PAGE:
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Unity Proves Elusive in Democrats’ Fight for $15

  • February 27, 2021

So when the Senate’s parliamentarian ruled yesterday that a $15 increase did not belong in a bill passed through the budgetary reconciliation process — a decision meaning that it would require at least 60 votes to pass and would therefore be dead on arrival in the Senate — the White House was reported to have breathed a quiet sigh of relief. The Covid-19 relief bill is now set to move ahead without a blanket minimum-wage increase. (Democrats are exploring other partial solutions, including tax incentives for corporations to get them to raise their own wage floors to $15.)

But without a blanket wage increase, observers in and around the Democratic Party say, this issue is not likely to go away. It remains a top priority both for progressives and for Democratic leaders like Schumer and Biden, both of whom objected — at least publicly — to the parliamentarian’s announcement.

“The minimum wage is very popular,” McElwee said. “I do think that if I was Joe Biden, I would like to be able to run for re-election on the fact that the average worker is making much more because I was president than they were before.”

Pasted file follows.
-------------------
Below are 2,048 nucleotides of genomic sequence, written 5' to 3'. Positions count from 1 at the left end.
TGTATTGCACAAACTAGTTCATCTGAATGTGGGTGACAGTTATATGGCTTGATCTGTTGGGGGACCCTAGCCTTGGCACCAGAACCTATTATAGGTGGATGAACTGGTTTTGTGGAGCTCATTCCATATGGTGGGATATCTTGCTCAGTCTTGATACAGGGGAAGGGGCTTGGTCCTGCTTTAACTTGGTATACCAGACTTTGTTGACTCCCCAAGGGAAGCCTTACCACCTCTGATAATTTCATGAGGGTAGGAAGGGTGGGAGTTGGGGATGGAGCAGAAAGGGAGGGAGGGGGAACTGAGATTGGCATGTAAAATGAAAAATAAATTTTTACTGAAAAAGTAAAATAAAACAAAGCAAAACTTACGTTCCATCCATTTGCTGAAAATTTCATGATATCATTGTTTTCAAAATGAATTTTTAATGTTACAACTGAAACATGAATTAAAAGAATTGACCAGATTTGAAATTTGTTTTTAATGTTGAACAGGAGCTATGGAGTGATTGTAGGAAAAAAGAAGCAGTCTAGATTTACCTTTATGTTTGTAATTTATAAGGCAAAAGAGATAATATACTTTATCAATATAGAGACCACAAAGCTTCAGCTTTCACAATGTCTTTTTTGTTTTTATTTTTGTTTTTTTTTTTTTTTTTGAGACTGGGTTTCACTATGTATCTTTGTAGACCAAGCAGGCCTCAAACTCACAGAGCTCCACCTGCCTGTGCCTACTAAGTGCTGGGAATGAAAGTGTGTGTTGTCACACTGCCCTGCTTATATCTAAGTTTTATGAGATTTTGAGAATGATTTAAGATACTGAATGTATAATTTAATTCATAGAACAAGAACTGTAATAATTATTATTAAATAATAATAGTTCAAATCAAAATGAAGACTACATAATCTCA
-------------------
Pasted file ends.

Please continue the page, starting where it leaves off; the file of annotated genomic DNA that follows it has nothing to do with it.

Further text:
McElwee pointed to the fact that in various swing states, minimum-wage ballot referendums tend to be popular — far more so, in fact, than Democratic candidates on the same ballots. In Sinema’s home state of Arizona, in 2016, voters increased the state minimum wage to $12 an hour by a 58 percent majority, even as the state supported Trump over Hillary Clinton. In 2020, Florida voted even more resoundingly to raise its state minimum wage to $15, with 61 percent supporting it.

“What we saw in Florida is that a $15 minimum wage is over 10 points more popular than Democratic electeds,” McElwee said. “It’s an open-and-shut case.”

The strategist Simon Rosenberg — whose moderate-leaning New Democrat Network often finds itself at odds with Data for Progress’s vision for the Democratic Party — said that he saw a minimum-wage increase as a winning issue with voters including those toward the center. Rosenberg called Republican lawmakers’ seemingly unanimous opposition to it a political “mistake.” But he also noted that Republican-led messaging campaigns have been building opposition to the idea of minimum-wage increases for decades.

“The investment of right-wing business interests in demonizing the minimum wage has been one of the most consistent projects of the right in the last generation,” Rosenberg said, referring to major donors such as Charles Koch. “It’s a touchstone issue.”

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